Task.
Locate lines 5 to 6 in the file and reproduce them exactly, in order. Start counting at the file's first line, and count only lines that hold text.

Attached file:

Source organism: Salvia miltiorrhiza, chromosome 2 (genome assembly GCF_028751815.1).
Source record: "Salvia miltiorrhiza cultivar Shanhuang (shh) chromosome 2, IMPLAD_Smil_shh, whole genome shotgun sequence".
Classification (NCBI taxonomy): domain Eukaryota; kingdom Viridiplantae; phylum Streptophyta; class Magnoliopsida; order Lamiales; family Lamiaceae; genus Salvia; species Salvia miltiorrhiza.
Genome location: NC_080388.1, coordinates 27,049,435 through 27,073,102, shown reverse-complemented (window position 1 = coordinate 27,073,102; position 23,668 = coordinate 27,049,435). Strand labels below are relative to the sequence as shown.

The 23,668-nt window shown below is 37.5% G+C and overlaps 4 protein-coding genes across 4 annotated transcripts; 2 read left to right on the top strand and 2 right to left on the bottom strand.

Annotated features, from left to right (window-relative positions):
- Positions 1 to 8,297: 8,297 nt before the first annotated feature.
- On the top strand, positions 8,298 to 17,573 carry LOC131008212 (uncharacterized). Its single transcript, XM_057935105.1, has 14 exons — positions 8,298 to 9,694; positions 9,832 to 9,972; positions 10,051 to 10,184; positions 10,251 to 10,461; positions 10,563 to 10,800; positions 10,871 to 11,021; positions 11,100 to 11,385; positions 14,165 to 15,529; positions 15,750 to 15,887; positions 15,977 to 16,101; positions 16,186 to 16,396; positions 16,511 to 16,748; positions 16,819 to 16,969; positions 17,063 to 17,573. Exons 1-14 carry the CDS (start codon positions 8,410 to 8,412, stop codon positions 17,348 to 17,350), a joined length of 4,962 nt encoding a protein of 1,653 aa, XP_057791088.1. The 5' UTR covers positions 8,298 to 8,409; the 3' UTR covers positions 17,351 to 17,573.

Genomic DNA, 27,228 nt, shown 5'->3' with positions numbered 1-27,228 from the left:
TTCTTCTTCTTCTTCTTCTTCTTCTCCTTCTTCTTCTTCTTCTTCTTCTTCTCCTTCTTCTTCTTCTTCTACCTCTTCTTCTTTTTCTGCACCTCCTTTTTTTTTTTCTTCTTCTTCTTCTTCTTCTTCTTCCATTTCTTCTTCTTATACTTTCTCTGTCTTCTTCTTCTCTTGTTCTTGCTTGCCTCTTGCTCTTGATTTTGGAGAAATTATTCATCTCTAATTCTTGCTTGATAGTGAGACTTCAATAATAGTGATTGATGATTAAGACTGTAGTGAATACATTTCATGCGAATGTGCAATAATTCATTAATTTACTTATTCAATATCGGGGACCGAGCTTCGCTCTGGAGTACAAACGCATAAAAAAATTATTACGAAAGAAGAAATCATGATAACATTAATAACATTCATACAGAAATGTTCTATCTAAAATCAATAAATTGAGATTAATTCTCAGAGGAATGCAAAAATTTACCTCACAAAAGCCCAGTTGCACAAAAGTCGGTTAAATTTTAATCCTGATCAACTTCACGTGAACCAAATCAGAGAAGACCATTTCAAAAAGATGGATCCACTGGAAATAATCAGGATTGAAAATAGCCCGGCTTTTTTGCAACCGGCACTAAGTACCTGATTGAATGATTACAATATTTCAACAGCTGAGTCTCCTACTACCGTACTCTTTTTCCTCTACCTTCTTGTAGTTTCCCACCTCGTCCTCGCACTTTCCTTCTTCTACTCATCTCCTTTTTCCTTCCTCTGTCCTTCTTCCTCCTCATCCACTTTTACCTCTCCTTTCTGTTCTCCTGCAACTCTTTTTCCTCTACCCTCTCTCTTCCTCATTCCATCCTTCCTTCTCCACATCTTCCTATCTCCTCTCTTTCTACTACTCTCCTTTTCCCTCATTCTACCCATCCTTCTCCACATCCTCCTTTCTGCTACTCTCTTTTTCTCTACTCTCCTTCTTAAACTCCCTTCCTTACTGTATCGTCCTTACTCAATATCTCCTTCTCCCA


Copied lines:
The 23,668-nt window shown below is 37.5% G+C and overlaps 4 protein-coding genes across 4 annotated transcripts; 2 read left to right on the top strand and 2 right to left on the bottom strand.

Annotated features, from left to right (window-relative positions):